As the others have said, I don’t think RNA would work as useful substrate. Besides which, most of what makes us human is our culture, and that evolves even faster than RNA does. I’d rather work on cultural mutation first, and not worry so much about physical alterations at first.

    • October 20, 2011 6:03 pm

      By “culture” do you mean making machines?
      If we build machine versions of ourselves, like the recent IBM “human” analog (humalog??) that would travel instead–does that count?

      • paws4thot permalink
        October 21, 2011 5:05 am

        IMO our culture is more than just being an advanced tool-making species. It also refers to our social mores, taboos, interactions…

        Other than a few specialised pieces of kit referring to our researches, you and I both use most of the same machines, but an American university professor and a Scottish software engineer (with peripheral tasks) aren’t part of the same culture, although we are in overlapping cultures.

      • October 21, 2011 12:03 pm

        What Paws said. A human without culture (as he defined it) is non-functional. We can’t work without language, clothing, tools, social mores, family interactions, and so forth. Certainly there’s a tradeoff: a fully functional adult takes 20-30 years to be “born” in our current society, a decade after they reach sexual maturity. Conversely, we “evolve” much faster than we would if we only worked with genetic evolution, so we can actually evolve within generations. Considering how long-lived we are, this is a good thing.

        For example my partner spent her early years on a farm with an outhouse, eating food cooked over a wood fired stove. Now she has a doctorate and a highly technical job, and speaks a different language. Try doing that type of switch with, say, a dog or an ant. How many generations would such changes take?

  4. October 20, 2011 9:06 pm

    Even DNA can have its evolution sped up–Look at DNA viruses, like me. I evolved from cells. Smallpox and Herpes probably did too. So what if we don’t have any more ribosomes. You call it DEGENERATIVE evolution.

    Degenerative evolution happens to humans, too; much of your body parts (jaw, muscles, immune system) are degenerate compared to those of your fellow apes.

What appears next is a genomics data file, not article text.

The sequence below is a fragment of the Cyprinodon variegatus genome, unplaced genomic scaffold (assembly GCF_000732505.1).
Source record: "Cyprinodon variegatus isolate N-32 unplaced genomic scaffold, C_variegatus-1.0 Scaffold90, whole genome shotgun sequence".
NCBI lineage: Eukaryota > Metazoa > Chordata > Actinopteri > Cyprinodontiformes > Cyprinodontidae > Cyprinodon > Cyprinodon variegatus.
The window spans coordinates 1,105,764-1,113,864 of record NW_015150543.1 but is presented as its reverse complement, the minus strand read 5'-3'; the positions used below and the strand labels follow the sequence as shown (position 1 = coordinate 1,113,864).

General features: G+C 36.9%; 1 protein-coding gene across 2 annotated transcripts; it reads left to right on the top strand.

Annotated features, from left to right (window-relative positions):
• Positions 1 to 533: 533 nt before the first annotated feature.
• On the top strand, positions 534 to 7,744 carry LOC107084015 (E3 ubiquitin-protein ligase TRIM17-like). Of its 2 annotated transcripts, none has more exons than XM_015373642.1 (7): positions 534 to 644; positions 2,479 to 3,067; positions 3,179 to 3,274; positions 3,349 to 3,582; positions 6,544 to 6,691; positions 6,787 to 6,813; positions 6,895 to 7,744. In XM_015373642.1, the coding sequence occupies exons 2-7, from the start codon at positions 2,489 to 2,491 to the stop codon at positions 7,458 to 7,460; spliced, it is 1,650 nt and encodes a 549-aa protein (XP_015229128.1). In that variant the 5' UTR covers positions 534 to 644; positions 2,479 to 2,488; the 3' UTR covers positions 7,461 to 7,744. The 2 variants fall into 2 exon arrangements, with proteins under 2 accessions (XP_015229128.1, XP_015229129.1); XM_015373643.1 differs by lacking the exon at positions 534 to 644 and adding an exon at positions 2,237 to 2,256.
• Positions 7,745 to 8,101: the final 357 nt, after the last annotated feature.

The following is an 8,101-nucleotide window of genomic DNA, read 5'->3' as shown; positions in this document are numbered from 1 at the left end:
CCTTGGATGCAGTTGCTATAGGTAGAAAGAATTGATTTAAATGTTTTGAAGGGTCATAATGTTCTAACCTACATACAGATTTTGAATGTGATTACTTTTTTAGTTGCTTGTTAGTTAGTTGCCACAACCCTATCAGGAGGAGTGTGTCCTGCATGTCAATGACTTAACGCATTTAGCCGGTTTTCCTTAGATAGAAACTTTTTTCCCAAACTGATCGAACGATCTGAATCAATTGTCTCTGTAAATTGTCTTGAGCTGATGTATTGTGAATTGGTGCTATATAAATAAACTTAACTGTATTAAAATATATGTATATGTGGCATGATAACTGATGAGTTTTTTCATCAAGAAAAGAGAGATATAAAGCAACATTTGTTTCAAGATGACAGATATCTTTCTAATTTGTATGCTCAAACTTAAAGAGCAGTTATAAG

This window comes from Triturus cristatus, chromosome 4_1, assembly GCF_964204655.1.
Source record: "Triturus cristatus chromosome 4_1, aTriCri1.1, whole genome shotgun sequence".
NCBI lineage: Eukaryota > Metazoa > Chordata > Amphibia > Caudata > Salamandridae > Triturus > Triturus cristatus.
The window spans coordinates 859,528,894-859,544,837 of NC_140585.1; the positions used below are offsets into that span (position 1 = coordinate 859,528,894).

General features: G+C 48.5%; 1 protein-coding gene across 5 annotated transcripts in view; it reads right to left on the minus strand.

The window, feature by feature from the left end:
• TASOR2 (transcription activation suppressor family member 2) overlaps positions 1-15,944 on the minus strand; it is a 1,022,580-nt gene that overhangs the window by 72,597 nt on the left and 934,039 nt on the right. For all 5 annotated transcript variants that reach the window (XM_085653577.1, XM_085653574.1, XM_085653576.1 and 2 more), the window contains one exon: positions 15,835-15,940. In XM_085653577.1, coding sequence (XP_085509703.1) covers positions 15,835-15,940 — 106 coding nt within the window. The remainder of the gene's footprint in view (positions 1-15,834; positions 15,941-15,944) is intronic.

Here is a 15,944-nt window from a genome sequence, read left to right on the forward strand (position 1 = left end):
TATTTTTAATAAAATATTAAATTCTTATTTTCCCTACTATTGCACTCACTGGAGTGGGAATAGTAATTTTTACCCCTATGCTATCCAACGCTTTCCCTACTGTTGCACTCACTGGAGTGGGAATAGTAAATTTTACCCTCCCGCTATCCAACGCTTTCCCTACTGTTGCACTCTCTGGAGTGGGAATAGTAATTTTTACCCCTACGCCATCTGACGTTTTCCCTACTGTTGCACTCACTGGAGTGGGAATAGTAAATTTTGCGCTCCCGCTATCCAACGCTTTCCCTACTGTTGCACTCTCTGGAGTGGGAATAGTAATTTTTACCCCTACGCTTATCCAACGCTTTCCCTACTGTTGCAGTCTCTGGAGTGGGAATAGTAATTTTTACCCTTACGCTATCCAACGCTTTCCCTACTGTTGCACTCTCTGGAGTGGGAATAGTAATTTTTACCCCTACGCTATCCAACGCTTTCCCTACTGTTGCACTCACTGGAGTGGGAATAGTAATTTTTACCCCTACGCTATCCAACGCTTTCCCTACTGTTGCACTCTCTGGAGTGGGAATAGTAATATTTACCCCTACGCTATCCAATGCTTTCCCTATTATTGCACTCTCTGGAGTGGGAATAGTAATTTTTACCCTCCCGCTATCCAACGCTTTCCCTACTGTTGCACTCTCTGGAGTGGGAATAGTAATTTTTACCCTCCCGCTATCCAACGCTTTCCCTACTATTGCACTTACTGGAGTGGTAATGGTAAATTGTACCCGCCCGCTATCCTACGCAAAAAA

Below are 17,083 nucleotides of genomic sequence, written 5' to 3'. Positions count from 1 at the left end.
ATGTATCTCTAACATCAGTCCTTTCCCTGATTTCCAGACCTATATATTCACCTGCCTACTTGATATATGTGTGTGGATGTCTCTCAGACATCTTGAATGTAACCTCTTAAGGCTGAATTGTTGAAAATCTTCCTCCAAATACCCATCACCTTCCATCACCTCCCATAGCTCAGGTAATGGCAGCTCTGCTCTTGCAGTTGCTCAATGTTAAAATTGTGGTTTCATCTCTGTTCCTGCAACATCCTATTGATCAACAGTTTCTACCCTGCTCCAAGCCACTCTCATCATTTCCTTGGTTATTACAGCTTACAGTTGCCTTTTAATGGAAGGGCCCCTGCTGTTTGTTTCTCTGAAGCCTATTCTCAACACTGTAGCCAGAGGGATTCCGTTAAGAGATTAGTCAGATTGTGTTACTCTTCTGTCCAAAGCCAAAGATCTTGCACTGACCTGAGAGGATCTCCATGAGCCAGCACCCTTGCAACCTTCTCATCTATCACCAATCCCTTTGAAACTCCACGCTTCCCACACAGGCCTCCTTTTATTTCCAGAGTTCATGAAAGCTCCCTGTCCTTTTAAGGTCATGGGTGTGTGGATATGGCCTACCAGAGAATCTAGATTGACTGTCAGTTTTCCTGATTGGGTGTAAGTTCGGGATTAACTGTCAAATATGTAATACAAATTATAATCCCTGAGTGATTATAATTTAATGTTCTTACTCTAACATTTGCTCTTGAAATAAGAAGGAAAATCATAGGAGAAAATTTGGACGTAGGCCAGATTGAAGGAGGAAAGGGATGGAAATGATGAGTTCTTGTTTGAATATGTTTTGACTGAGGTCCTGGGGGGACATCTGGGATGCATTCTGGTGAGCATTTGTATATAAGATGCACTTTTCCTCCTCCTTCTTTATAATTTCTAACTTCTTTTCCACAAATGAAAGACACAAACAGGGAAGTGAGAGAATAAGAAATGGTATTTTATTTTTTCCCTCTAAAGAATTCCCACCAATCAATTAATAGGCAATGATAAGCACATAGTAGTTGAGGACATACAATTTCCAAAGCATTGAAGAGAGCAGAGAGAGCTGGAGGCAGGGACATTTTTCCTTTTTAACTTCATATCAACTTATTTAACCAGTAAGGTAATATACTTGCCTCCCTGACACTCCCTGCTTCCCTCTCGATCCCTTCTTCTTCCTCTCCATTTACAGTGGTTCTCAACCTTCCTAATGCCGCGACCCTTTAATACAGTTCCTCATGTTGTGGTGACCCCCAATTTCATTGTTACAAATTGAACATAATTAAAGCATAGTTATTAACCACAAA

• October 21, 2011 11:56 am

      No they’re not. I’ve got fire, so I don’t need to have those huge jaw muscles. That’s why my fellow apes are hiding in the forests, while my fellow humans are cutting them down.

  5. October 20, 2011 10:52 pm

    Hmm… thinking about this, try Tiptree’s “Your Haploid Heart” for a humanoid species that has a different sort of genetic adaptiveness.

  6. October 21, 2011 1:22 pm

    A human without culture (as he defined it) is non-functional.
    Yes. This is dangerous territory but, it turns out that forms of “natural selection” act on culture too, the evolution of memes. Even languages evolve along the same math that DNA does.

    And inbetween DNA and memes there is epigenetics–if you starve, your unborn children will have more efficient metabolism (and weigh too much) because their DNA gets imprinted (methylated) differently. Very dangerous to think about this stuff because it sounds like Lysenko though it’s not.

    • October 21, 2011 2:41 pm

      The irony is that it’s what we’re doing here. We’re using something like html, which is hypertext markup language. Epigenetics are simply a way of marking up a genome.

      I think the most useful thing about the concept cultural evolution isn’t necessarily memes, it’s the idea that cultural change is path dependent. This shows up in all sorts of ways right now (I’m thinking primarily about politics). In theory, every political problem the US faces right now is readily solvable, but somehow, we can’t bring ourselves to do it. I suspect that this is path dependence, where the way our political culture has changed in the last 30 years has made it uniquely hard to deal with a particular set of otherwise solvable problems. I should point out that I got this idea from David Sloan Wilson (SUNY Bringhamton).

      Cultural evolution is also useful, because we can also talk about cultural diversity as something that matters. Different groups of people do better under different circumstances, and attempting to make everyone the same poses the usual problems.